Funk Legend Sly Stone Homeless and Living in a Van

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Sly Stone performing at the 2006 Grammy Awards

The former Sly and the Family Stone frontman has been forced out of his home; Stone is suing his manager but still making music.

Sly Stone, one of the pioneers of funk music as mastermind for Sly and the Family Stone, is now homeless and living out of a white van in Los Angeles. The music legend, according to the New York Post, has been grappling with the loss of his fortune due to substance abuse, mismanagement and a life of excess.

Stone, now 68, is suing his manager Jerry Goldstein for $50 million, alleging fraud and 20 years of stolen royalty payments. Stone says he was tricked into signing a contract with Goldstein in 1989, which gave his manager control of his finances. His financial woes are also in part due to a 1984 deal where he sold his music publishing rights to Michael Jackson for a reported $1 million. 

Back in the 1960s and '70s, Stone lived in a 5,432-square-foot mansion in Beverly Hills, hosting parties for other music legends including Stevie Wonder, Jimi Hendrix, Janis Joplin, Etta James and Miles Davis. He collected automobiles, such as a purple Jaguar XKE, Hummers, a London taxi and a gold Studebaker (Stone asked the NY Post to pay for painting the car in exchange for their interview, a request the Post says it denied).

Four years ago he moved into a Napa Valley house he rented with money from a 2007 European tour. But his financial problems forced him out of the home into cheap hotels, until finally he moved into his white camper in 2009.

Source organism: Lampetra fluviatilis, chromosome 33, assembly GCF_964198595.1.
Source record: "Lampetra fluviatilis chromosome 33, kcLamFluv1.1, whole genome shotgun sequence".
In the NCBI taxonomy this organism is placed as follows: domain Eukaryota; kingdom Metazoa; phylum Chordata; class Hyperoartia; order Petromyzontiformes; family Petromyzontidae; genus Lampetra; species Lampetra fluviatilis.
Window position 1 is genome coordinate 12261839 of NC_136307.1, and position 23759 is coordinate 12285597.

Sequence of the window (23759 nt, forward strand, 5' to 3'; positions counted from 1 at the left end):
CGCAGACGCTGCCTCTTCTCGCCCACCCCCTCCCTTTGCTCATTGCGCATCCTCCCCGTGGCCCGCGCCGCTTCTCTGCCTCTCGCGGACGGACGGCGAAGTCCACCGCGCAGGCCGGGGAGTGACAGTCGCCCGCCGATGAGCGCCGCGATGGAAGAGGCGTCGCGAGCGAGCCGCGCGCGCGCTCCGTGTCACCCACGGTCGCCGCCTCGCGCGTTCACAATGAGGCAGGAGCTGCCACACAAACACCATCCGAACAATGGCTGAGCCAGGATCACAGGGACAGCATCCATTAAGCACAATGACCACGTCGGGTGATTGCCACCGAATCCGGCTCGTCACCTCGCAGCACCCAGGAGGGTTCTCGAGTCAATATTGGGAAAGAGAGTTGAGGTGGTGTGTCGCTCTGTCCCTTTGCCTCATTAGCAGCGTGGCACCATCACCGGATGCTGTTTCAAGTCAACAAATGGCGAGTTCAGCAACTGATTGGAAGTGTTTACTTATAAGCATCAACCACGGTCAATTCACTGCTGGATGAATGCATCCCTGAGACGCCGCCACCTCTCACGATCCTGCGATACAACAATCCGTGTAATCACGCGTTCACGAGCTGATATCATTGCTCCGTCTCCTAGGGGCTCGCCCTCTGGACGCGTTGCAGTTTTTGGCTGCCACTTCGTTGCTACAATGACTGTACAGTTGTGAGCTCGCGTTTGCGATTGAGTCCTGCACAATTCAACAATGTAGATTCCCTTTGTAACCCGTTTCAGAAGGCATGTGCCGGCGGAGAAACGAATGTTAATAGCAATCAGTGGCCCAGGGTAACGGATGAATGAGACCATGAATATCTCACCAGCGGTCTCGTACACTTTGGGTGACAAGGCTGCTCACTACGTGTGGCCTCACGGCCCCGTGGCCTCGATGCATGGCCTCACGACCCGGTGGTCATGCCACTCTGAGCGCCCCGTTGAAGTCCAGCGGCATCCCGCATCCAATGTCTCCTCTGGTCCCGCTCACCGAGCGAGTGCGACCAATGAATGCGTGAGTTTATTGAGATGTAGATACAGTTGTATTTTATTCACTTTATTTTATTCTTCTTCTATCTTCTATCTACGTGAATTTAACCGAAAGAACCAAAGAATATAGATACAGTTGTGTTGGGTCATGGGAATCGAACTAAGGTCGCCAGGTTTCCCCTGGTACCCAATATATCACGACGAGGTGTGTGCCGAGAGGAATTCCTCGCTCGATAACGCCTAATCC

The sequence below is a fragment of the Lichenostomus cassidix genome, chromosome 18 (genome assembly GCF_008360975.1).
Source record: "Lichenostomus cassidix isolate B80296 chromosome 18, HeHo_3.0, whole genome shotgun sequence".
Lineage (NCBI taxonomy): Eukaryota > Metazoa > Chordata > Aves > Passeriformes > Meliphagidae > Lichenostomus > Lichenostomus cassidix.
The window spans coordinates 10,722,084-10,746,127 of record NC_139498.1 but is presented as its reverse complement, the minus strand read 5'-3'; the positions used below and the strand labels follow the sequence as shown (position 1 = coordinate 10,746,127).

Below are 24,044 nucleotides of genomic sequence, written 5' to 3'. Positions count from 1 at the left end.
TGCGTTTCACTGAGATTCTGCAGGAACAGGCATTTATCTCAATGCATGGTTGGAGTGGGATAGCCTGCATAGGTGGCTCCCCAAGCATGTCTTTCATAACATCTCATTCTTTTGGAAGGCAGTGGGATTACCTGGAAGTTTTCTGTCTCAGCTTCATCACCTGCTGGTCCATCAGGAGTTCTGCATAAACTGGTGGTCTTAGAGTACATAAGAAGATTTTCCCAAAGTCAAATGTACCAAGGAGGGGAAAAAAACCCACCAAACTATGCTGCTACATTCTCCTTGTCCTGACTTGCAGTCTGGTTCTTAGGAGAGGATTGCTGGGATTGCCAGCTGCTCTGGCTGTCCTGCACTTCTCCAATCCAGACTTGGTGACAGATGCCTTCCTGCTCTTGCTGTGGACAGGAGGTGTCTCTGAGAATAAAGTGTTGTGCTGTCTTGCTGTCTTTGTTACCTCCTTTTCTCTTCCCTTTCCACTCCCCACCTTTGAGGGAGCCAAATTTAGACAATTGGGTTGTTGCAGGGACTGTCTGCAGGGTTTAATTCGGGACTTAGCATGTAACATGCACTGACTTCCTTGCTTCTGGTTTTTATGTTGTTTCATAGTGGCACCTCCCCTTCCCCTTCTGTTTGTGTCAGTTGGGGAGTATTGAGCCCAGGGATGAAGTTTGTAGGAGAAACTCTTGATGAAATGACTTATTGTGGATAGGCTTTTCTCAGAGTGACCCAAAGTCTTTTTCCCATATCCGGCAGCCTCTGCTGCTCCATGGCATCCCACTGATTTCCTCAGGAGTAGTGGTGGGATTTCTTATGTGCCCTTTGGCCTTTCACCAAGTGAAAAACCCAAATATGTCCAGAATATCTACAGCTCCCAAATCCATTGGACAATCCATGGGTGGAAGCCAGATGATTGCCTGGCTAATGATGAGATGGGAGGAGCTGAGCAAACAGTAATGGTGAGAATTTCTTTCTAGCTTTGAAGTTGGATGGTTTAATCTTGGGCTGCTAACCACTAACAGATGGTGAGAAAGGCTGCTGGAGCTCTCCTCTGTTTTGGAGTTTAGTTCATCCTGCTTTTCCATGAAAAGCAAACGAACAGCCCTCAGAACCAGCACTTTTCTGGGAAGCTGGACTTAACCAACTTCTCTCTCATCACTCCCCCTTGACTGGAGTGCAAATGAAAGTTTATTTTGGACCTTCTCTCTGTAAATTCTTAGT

“I like my small camper,” Stone told the Post. “I just do not want to return to a fixed home. I cannot stand being in one place. I must keep moving.”

Stone -- whose band had three No. 1 singles with "Everyday People," "Thank You (Falettinme Be Mice Elf Agin)" and "Family Affair" -- parks his van on a residential street in L.A.'s rough Crenshaw neighborhood. A retired couple allows Stone to shower at their house and makes sure he eats, while their son serves as his assistant and driver. He continues to record music on a laptop computer, from inside the walls of his home on wheels. 

Earlier this year, Stone released an album of his hits that he had re-recorded with other artists. He has recorded hundreds of new songs inside his van but is wary of record companies and managers and deals that could send him deeper into his financial hole. 

“My music is a format that will encourage you to have a song you won’t forget,” Stone says. “That’s why I got so much money, that there are so many people around, and that’s why I am in court. Millions of dollars! But now please tell everybody, please, to give me a job, play my music. I’m tired of all this shit, man.”

Stone has been out of the public eye since 2006, when he appeared onstage during a Grammy tribute with a medley of his hits. That was his first performance in 19 years, but Stone says he is ready to make a comeback, should today’s artists want to work with him.

“It will feel good to step onstage,” he says. “I see all the guys playing those old songs. Let these guys know, like Lady Gaga, let me come in, just let me come in and pay me if you like it.”